Measuring the distance between any two parallel sides on a hex key wrench gives you the tool's size. That measurement is called across-flats (AF). If you do not match the tool size exactly to the screw size, you could permanently damage both when trying to tighten or loosen the screw.
These are the two measuring systems you will find on hex key wrenches. SAE can also be called imperial, U.S., or inches. The best sets include wrenches with both SAE and metric units.
Length and depth
The length of the long arm on an L-shaped hex key wrench is what gives you the needed leverage to tighten or loosen a screw. The depth of the short arm determines the tool's reach. Sometimes, the space is tight, and you need a lower depth. Other times, inset bolts may be impossible to reach with regular hex key wrenches, so you will need something longer. Consider your needs before purchasing a hex key wrench set to ensure you get the tools that serve you best.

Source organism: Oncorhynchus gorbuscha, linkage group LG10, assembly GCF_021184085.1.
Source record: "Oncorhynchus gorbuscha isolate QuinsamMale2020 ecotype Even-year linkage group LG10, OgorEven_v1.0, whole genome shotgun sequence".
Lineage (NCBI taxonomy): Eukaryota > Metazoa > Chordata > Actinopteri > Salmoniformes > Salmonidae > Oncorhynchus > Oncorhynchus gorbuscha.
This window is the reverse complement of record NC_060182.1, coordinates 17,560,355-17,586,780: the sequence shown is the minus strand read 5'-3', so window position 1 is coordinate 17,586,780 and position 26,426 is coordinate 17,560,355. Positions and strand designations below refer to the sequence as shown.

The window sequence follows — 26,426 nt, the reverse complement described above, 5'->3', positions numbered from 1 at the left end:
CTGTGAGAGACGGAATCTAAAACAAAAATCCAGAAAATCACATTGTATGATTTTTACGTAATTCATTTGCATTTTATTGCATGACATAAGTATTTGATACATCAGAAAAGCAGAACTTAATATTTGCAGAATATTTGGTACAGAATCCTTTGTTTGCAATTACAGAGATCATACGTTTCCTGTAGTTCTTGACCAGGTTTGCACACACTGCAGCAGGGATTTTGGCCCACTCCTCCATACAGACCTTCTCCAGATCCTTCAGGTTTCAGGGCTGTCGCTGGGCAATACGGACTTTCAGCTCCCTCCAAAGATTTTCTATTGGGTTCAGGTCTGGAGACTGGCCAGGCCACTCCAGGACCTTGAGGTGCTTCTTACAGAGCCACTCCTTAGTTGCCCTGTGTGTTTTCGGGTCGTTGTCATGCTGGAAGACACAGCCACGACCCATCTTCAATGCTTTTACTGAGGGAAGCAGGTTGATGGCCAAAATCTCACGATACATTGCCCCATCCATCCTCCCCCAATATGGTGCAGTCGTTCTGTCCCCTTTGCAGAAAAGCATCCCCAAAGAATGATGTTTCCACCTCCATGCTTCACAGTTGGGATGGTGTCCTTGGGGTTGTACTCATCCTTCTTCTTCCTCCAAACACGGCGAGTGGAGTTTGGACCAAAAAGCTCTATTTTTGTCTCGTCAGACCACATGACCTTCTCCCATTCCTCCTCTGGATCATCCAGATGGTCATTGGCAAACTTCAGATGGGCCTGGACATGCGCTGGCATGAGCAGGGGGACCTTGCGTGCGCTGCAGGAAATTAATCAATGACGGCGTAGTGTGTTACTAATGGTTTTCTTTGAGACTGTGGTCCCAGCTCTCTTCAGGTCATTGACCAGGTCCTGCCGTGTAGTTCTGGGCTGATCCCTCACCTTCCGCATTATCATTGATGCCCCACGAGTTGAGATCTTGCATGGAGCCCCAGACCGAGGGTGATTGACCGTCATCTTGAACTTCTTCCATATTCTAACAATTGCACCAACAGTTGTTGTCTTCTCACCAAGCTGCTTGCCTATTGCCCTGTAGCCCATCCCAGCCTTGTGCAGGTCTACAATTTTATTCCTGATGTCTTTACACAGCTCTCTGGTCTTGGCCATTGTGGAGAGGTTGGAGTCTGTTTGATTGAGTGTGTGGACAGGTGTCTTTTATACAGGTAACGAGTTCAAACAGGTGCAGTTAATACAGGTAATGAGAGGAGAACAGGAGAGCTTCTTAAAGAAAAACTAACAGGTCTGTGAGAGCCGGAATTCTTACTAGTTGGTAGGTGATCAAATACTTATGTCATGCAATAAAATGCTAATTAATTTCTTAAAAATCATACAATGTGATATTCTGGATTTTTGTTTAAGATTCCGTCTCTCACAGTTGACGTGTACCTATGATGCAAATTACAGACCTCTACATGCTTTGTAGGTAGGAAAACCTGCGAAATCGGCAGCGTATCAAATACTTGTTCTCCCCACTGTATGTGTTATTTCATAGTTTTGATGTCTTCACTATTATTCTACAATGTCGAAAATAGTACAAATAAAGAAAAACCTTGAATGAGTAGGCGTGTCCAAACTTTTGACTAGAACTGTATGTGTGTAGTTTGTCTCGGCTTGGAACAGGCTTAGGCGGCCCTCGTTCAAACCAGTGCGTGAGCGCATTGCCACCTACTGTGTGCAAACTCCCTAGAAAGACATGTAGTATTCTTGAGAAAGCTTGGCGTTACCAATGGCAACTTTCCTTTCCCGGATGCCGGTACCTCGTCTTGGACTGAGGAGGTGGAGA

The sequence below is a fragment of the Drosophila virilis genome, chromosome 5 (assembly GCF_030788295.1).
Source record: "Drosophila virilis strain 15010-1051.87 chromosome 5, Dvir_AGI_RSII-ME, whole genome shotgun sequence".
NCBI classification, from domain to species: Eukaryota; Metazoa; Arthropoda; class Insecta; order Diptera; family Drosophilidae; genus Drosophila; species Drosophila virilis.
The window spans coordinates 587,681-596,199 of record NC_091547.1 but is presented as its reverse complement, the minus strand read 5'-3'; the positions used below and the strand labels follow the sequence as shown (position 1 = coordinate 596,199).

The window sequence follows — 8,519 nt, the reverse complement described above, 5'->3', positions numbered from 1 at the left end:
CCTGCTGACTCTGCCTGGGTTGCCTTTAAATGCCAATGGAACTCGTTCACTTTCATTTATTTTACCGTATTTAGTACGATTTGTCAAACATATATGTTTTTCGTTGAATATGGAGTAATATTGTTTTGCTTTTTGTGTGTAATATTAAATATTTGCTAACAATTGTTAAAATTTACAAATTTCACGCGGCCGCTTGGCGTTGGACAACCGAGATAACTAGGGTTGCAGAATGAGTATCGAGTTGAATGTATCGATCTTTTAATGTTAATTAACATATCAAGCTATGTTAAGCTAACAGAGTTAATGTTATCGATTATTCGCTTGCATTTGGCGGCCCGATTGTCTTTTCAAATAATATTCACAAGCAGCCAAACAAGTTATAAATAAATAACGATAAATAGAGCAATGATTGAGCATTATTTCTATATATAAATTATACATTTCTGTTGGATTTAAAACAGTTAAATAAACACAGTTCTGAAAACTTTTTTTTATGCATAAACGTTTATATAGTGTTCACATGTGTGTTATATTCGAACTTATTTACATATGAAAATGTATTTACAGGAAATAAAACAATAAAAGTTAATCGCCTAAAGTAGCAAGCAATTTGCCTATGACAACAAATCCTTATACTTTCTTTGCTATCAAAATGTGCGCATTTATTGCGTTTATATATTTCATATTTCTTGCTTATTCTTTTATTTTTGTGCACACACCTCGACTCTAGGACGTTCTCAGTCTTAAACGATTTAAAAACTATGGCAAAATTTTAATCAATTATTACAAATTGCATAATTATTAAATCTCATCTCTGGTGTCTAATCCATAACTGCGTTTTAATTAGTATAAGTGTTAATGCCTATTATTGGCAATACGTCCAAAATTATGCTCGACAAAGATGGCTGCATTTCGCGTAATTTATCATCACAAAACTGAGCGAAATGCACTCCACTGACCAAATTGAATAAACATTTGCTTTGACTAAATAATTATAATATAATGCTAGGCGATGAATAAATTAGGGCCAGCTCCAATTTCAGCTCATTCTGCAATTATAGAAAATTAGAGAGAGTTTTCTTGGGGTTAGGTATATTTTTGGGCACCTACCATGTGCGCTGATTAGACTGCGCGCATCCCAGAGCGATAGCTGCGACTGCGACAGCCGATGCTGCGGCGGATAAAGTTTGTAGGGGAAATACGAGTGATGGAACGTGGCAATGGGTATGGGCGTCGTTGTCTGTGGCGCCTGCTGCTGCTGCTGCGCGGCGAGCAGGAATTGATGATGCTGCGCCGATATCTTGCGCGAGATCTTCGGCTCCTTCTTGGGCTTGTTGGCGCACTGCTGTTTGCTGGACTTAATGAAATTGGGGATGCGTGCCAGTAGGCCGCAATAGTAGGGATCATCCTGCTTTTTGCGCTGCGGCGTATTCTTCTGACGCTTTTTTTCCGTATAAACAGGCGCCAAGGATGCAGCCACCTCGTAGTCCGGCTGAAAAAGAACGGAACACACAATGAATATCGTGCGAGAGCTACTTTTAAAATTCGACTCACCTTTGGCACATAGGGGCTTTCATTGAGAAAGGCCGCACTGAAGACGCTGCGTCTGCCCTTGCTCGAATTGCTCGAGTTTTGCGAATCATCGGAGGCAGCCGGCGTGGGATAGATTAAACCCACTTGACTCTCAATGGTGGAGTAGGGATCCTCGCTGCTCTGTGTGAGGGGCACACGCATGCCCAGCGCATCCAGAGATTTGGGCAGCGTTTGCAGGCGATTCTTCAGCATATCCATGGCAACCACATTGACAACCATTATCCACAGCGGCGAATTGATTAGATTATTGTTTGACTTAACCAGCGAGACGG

You want your hex key set to be made of a durable material. A high-grade steel or a performance-enhancing alloy is fine, as long as it is not too brittle. Be careful when considering low-end sets, as these materials may not be as durable as you need, and the corners may quickly round off, making the tool unusable.
The coating on a hex key wrench should be rust-resistant. Many individuals prefer a black oxide finish, but sometimes it can be hard to locate a small black tool at the bottom of your tool box. It can also be hard to find when dropped while working. Because of this, some individuals prefer a brighter or natural finish so the tools can be easily located.
Number of keys
As mentioned above, if you don't match tool size to screw size, you could permanently damage both. Because there is such a wide variety of screw sizes, you need a wide range of tool sizes, both SAE and metric, if you want the best hex key wrench set.
Although the handle on a hex key is also a primary consideration, there are enough variations to give this feature its own section.
L-shaped: This is the traditional L-shaped tool that you probably picture in your head when thinking of a hex key wrench. It is bent in a 90° angle (like an "L"), and it features a long arm and a short arm.